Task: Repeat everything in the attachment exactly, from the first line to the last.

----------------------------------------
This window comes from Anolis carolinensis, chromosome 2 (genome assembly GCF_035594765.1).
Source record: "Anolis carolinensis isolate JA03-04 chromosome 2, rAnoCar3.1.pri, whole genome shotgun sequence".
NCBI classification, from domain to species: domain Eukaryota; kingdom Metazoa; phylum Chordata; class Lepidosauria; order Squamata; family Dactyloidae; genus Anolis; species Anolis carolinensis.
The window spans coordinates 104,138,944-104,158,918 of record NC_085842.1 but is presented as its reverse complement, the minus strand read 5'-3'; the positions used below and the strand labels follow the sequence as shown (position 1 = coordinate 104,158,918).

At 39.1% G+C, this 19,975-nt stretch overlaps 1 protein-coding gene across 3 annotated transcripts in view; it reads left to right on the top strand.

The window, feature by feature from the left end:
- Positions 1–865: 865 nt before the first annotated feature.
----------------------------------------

This window comes from Anolis carolinensis, chromosome 2 (genome assembly GCF_035594765.1).
Source record: "Anolis carolinensis isolate JA03-04 chromosome 2, rAnoCar3.1.pri, whole genome shotgun sequence".
NCBI classification, from domain to species: domain Eukaryota; kingdom Metazoa; phylum Chordata; class Lepidosauria; order Squamata; family Dactyloidae; genus Anolis; species Anolis carolinensis.
The window spans coordinates 104,138,944-104,158,918 of record NC_085842.1 but is presented as its reverse complement, the minus strand read 5'-3'; the positions used below and the strand labels follow the sequence as shown (position 1 = coordinate 104,158,918).

At 39.1% G+C, this 19,975-nt stretch overlaps 1 protein-coding gene across 3 annotated transcripts in view; it reads left to right on the top strand.

The window, feature by feature from the left end:
- Positions 1–865: 865 nt before the first annotated feature.